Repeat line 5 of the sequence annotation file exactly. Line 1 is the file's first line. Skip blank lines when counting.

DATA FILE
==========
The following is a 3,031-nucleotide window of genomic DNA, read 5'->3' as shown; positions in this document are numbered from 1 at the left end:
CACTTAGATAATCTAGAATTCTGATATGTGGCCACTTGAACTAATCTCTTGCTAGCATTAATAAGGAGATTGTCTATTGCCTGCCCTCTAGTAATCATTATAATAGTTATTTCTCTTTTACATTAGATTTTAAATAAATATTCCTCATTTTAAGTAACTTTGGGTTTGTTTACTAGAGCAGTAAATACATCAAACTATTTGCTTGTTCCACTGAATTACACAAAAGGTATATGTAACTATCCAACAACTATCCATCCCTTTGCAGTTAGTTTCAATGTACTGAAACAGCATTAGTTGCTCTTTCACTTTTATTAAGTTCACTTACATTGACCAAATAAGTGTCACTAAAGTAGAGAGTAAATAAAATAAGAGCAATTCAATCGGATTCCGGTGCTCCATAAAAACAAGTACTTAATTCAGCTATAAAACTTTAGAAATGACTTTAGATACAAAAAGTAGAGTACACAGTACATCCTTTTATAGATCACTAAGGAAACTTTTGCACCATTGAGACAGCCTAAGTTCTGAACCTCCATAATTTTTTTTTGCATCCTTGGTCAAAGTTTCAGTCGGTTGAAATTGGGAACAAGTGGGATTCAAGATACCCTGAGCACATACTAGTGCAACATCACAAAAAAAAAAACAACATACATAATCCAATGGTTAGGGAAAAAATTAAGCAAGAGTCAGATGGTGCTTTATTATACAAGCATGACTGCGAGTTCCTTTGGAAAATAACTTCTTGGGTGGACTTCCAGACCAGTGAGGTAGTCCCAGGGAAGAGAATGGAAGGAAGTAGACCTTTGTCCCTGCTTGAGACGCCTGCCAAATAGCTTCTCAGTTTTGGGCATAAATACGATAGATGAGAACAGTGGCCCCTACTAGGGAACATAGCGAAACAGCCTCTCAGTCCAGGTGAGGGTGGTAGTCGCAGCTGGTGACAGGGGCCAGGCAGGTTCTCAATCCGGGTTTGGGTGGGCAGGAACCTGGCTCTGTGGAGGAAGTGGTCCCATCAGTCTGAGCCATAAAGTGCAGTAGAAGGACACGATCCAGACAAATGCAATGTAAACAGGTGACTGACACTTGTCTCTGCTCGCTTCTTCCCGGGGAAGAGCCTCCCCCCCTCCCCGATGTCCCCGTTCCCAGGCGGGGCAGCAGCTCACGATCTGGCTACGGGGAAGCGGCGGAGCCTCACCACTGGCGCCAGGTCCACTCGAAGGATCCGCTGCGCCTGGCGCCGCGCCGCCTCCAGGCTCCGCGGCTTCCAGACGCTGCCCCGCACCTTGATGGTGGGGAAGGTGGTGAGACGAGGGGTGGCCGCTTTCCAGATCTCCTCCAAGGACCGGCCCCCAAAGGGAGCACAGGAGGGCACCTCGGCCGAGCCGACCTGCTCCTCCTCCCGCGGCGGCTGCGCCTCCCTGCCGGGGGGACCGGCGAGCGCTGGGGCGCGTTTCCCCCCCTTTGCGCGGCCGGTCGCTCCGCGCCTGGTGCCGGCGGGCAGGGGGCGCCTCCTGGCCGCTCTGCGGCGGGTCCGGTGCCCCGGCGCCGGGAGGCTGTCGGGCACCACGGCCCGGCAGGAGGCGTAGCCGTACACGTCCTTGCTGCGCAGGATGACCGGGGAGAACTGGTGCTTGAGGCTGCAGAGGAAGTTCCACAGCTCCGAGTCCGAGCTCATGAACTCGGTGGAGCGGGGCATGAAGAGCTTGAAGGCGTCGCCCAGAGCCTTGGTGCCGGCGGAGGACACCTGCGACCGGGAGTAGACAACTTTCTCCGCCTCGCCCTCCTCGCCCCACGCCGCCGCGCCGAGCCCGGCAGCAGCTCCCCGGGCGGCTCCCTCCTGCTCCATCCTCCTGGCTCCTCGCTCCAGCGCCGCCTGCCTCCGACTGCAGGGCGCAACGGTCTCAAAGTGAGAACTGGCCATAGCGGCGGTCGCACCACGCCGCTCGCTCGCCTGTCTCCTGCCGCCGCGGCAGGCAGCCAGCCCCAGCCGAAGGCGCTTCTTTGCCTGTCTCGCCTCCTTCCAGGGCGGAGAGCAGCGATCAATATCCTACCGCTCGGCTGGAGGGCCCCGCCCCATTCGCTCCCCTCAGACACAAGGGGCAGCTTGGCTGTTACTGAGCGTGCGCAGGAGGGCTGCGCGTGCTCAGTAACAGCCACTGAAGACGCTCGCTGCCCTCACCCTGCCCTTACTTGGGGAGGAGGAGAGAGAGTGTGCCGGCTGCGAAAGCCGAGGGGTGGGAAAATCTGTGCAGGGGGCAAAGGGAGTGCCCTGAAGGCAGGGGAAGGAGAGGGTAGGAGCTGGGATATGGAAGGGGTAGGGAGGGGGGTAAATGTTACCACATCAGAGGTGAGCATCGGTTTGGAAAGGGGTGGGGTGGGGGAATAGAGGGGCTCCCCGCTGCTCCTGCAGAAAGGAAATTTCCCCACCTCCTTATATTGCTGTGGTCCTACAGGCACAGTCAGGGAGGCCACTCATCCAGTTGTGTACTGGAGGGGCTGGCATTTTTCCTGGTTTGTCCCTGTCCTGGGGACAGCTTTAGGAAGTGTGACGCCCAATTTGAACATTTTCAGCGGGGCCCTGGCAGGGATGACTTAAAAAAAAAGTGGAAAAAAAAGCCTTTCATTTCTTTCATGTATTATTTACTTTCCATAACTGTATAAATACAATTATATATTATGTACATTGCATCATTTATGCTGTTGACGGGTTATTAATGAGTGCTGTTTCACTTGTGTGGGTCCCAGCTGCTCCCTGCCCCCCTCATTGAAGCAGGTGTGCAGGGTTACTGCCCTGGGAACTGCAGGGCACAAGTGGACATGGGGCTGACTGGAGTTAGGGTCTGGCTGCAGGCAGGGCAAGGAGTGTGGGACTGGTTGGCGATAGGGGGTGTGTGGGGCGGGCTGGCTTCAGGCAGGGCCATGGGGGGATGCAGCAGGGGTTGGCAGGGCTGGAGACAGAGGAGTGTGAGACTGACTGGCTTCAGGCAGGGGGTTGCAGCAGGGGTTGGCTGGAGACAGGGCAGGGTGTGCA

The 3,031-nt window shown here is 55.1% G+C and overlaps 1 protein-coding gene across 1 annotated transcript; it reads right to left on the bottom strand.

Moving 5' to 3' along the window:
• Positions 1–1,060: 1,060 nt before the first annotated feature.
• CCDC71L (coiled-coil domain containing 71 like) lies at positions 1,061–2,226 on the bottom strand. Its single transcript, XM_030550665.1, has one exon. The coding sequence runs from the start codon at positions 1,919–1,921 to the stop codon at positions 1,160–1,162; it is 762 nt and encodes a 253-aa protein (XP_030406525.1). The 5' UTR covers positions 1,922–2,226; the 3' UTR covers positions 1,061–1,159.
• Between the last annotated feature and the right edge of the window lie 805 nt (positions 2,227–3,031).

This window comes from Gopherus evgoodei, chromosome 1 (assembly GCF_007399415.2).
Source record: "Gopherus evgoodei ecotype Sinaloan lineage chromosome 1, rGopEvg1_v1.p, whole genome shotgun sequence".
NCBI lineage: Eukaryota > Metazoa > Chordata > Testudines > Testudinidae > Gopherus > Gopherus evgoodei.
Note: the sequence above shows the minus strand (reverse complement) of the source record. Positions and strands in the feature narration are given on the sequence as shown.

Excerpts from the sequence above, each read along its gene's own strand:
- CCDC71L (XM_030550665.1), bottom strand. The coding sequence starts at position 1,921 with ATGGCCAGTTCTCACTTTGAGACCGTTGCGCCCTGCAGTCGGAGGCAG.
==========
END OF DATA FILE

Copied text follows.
• Positions 1–1,060: 1,060 nt before the first annotated feature.